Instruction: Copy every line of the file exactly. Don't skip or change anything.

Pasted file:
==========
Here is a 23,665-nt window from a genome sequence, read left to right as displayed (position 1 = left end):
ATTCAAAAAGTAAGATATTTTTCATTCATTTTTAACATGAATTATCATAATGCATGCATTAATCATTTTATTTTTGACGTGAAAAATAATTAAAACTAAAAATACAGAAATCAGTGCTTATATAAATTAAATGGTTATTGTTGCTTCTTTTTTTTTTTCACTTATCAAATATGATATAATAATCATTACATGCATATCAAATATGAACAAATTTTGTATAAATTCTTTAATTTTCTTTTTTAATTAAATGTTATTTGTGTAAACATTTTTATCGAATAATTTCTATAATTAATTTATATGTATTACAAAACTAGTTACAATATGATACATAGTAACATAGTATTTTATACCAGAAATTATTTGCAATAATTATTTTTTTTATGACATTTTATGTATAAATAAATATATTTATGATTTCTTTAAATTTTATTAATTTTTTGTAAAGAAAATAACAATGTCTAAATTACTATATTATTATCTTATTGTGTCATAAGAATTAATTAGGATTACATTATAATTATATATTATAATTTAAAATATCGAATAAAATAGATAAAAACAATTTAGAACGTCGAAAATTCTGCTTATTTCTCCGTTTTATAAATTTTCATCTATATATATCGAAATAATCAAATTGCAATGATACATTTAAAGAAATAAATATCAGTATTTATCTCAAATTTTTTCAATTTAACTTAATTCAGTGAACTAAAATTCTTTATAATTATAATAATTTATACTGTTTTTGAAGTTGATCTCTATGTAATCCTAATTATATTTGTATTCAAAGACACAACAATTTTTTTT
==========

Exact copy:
Here is a 23,665-nt window from a genome sequence, read left to right as displayed (position 1 = left end):
ATTCAAAAAGTAAGATATTTTTCATTCATTTTTAACATGAATTATCATAATGCATGCATTAATCATTTTATTTTTGACGTGAAAAATAATTAAAACTAAAAATACAGAAATCAGTGCTTATATAAATTAAATGGTTATTGTTGCTTCTTTTTTTTTTTCACTTATCAAATATGATATAATAATCATTACATGCATATCAAATATGAACAAATTTTGTATAAATTCTTTAATTTTCTTTTTTAATTAAATGTTATTTGTGTAAACATTTTTATCGAATAATTTCTATAATTAATTTATATGTATTACAAAACTAGTTACAATATGATACATAGTAACATAGTATTTTATACCAGAAATTATTTGCAATAATTATTTTTTTTATGACATTTTATGTATAAATAAATATATTTATGATTTCTTTAAATTTTATTAATTTTTTGTAAAGAAAATAACAATGTCTAAATTACTATATTATTATCTTATTGTGTCATAAGAATTAATTAGGATTACATTATAATTATATATTATAATTTAAAATATCGAATAAAATAGATAAAAACAATTTAGAACGTCGAAAATTCTGCTTATTTCTCCGTTTTATAAATTTTCATCTATATATATCGAAATAATCAAATTGCAATGATACATTTAAAGAAATAAATATCAGTATTTATCTCAAATTTTTTCAATTTAACTTAATTCAGTGAACTAAAATTCTTTATAATTATAATAATTTATACTGTTTTTGAAGTTGATCTCTATGTAATCCTAATTATATTTGTATTCAAAGACACAACAATTTTTTTT